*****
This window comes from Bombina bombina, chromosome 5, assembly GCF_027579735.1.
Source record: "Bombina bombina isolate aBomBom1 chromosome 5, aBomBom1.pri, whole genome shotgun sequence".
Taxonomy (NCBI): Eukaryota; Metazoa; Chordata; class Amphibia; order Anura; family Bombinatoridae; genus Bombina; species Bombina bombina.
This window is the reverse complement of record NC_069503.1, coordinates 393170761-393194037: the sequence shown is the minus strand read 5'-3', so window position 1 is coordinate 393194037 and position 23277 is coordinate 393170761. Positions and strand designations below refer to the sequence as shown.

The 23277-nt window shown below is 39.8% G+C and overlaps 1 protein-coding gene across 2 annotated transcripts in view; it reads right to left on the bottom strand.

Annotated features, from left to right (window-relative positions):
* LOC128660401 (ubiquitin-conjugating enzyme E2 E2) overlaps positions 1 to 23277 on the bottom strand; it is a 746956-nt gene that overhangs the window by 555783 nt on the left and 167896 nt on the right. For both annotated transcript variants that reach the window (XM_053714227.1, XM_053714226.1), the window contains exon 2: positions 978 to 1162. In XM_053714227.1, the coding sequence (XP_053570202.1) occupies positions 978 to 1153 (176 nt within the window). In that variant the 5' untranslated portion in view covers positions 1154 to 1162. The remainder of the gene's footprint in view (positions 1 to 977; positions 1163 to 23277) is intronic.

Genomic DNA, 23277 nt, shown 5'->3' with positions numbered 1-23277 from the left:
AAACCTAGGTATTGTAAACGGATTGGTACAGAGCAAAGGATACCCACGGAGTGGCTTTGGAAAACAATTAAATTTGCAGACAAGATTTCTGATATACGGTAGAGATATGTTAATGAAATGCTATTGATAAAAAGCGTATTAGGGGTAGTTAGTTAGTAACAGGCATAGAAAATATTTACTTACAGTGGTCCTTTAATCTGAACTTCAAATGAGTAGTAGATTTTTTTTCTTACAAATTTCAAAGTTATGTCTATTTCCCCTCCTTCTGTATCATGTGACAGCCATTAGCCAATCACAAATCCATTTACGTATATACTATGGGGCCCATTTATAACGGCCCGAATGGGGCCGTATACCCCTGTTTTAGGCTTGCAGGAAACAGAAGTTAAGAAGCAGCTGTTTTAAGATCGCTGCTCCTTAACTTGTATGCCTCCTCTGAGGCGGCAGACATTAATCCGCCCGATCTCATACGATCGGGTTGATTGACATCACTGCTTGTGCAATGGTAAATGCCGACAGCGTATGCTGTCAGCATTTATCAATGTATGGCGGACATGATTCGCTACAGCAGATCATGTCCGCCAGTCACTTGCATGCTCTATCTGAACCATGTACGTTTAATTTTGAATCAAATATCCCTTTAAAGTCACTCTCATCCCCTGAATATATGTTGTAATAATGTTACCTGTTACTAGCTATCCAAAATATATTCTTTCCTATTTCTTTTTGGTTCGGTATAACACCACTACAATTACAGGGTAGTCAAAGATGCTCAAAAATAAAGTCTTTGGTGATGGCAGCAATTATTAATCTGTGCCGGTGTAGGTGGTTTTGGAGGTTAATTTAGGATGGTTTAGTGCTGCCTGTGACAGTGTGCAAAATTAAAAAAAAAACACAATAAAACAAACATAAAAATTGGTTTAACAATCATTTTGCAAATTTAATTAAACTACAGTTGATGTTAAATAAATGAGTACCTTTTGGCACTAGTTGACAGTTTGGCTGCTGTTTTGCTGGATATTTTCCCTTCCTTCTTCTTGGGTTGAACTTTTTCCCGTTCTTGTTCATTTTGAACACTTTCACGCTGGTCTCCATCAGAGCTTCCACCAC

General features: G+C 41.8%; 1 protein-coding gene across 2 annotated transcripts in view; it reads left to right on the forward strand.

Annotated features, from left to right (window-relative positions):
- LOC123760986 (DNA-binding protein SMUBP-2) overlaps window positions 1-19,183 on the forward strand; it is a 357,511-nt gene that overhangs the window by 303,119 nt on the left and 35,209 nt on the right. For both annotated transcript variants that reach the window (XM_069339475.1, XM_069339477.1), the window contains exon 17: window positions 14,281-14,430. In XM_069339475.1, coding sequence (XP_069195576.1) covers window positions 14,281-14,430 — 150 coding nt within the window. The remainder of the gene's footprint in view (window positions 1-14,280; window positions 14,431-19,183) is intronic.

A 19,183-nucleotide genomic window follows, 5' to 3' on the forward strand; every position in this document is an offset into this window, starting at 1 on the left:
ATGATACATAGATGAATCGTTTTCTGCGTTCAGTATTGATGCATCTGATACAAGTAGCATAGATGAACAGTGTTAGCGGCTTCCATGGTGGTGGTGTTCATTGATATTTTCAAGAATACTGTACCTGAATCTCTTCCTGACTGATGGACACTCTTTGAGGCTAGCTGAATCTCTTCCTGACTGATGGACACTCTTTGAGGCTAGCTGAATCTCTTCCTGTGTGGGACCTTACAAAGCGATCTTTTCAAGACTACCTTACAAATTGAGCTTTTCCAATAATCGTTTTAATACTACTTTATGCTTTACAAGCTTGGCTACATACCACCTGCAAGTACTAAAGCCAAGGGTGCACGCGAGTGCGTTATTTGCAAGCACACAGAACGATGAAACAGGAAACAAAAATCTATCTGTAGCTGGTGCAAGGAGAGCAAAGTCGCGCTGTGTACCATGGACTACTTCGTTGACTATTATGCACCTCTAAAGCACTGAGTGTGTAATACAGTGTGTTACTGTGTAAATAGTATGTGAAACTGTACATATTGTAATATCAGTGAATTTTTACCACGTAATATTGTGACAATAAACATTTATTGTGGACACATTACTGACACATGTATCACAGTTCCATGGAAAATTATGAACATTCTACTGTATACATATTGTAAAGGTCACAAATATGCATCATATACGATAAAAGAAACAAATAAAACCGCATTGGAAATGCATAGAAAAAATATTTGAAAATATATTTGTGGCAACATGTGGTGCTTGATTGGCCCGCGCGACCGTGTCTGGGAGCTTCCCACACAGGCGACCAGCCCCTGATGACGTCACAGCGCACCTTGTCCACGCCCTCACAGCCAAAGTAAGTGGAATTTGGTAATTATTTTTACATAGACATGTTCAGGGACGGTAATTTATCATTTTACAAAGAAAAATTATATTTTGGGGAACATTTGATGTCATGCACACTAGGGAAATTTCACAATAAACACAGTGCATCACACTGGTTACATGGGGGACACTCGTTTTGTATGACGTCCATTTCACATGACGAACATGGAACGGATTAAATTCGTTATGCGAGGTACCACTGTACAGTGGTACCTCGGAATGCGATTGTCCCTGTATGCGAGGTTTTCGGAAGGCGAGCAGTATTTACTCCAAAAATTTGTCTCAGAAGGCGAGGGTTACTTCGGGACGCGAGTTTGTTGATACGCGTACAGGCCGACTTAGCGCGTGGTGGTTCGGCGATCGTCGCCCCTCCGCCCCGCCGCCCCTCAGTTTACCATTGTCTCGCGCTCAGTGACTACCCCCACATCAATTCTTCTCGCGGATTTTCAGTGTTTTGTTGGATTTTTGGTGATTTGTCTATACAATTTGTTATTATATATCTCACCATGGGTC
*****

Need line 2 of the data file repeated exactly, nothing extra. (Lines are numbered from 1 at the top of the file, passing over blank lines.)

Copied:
Source record: "Bombina bombina isolate aBomBom1 chromosome 5, aBomBom1.pri, whole genome shotgun sequence".